Cracids are fairly large birds, usually bigger than a chicken up to the size of a turkey. They include
several kinds of birds such as guans, chachalacas and currasows, in the family Cracidae, which is known
mainly from the New World tropics. In Amazonia up to four species of cracids may coexist in the same area.
A typical cracid has strong legs and feet and bills that resemble those of a chicken.
These birds typically have brown, black, or gray plumage, while some species have bright throat colors or
Many species have quite long tails and are generally dull-plumaged, although the curassows and some guans
have colourful facial ornaments.
In terms of size, the Little Chachalaca (Ortalis motmot), is the smallest, at about 38 cm (15 in)
and 350 g (12.5 oz), while the largest is the Great Curassow (Crax rubra), at nearly 1 m (40 in) and
4.3 kg (9.5 lbs). Males are generally larger than females.
Around 50 species of cracids are recognized. Three main groups include the chachalacas, guans and curassows.
Some studies indicate these birds are related to turkeys and pheasants, but the relationship is unclear.
HABITAT AND DISTRIBUTION
Most cracids are forest dwellers, preferring warm humid forests. Species diversity is lower at higher
elevations and in drier areas. Only one species is found up to the treeline in mountainous areas. They do
not occur above 12,000 feet in elevation. Mostly the group is restricted to tropical and subtropical
Central and South America, while the plain chachalaca reaches as far as Texas in the southern United
Some cracids are occasionally terrestrial, whereas most cracids prefer tree habitats. Guans and curassows are
arboreal (live in trees),
particularly in dense forest, but chachalacas are found in more open, drier habitats which have less
FEEDING AND DIET
Cracid diet is primarily vegetation: fruits, seeds, green shoots. Insects and a wide range of other
invertebrates are regularly on the menu, while small vertebrates such as rodents, frogs and reptiles. Eggs
of other birds may occasionally be taken. The birds forage mostly at dawn or dusk, looking for food among
the trees or on the ground.
Among the species, we find various breeding systems. Breeding may begin as young as two years of age among
Most guans are monogamous with long-lasting pair
bonds. During courtship guans use sound to attract mates, and possibly to defend territories. During
flight, you might hear a wing rattle whereas the flutelike calls are common during the breeding season,
mostly heard early in the morning.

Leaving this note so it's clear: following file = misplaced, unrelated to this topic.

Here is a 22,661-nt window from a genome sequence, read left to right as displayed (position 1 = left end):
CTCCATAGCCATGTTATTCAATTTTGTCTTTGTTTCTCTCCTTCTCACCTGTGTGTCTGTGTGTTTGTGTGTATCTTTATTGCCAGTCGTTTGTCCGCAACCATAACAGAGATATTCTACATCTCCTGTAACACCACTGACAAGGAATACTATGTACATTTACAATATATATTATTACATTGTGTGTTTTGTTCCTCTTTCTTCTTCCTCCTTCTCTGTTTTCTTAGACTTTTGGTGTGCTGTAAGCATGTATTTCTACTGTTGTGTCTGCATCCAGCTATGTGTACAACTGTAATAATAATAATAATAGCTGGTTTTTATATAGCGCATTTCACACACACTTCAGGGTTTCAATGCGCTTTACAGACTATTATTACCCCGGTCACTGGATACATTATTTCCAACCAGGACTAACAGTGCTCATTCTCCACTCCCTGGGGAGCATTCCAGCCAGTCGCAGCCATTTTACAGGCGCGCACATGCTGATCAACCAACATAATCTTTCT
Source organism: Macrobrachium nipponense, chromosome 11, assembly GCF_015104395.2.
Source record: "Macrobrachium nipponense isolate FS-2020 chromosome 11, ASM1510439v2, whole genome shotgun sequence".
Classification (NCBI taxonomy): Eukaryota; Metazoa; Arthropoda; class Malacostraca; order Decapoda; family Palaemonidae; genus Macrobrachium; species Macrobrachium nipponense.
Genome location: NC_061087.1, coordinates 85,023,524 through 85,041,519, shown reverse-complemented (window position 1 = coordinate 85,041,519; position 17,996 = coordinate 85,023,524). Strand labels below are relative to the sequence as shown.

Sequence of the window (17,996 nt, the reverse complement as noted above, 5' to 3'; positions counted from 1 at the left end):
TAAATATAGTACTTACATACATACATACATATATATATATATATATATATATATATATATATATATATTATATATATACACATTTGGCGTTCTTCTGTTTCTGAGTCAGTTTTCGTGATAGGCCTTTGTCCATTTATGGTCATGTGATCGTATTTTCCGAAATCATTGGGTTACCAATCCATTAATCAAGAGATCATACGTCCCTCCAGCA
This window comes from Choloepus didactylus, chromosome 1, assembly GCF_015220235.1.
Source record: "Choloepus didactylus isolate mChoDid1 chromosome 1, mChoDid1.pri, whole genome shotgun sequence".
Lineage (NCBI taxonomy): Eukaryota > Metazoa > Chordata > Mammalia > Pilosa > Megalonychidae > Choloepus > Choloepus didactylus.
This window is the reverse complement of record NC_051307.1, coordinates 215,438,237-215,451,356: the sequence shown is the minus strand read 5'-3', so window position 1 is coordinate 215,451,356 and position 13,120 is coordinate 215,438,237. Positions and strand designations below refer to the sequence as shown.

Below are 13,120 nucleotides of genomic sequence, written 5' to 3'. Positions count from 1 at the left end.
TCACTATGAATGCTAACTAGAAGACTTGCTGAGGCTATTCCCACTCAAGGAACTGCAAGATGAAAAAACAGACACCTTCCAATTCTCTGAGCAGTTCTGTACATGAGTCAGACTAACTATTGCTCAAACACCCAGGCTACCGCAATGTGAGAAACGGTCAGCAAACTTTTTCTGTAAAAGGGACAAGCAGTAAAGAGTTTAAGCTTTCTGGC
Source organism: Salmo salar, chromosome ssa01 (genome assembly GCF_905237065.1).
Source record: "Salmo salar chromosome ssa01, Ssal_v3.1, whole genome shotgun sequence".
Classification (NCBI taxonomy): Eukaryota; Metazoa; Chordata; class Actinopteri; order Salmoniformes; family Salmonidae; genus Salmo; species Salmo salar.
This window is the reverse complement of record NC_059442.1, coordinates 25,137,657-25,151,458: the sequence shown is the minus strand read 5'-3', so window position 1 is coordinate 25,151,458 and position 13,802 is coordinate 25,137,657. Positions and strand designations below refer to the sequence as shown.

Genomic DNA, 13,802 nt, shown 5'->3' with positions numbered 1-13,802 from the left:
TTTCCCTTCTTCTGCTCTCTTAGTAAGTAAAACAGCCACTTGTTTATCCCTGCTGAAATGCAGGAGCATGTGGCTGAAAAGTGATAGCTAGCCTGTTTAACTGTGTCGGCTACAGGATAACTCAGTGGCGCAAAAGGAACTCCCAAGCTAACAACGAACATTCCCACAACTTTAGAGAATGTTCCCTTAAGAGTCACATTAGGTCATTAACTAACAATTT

Chachalacas are mostly polygynous and nest in colonies
of several families. Among these birds, males help construct the nest. During breeding season, the skin of
the head or neck skin turns bright red.
Curassows are generally monogamous. Among curassows males and females differ in plumage color or pattern,
or the color of the cere (knob-like protrusion on bill). The cere increases in size in the male great
curassow (Crax rubra). Courting individuals will share food whereas breeding males make a humming
Nesting usually takes place in trees, although some species nest on the ground. From two to four eggs are
laid, taking three to five weeks to hatch. The female incubates the eggs alone.
Newly hatched chicks are well-developed with feathers (rather than just down) and the ability to perch on
branches. Within a day, the chicks leave the nest and are often fledged in less than a week. According to
one report, a great curassow lived 24 years in captivity.
These species are generally considered game birds, that is hunted for food or sport. In some areas they are
drastically over-hunted. Some species, such as chacalacas, do well near inhabitated areas and may even be
suited to domestication. These species are resilient and adapt well to temporary deforestation if habitat is
allowed to recover. Other species, notably the curassows, require undisturbed forests. Their populations
recover poorly, if at all, in the face of hunting pressure and habitat degradation.
Generally, the cracidae are in decline. Of the 50 or so species, about about half are threatened, while a
dozen are considered endangered or vulnerable. Hunting is a continuing problem for wild populations, while
habitat loss prevents successful recovery of populations.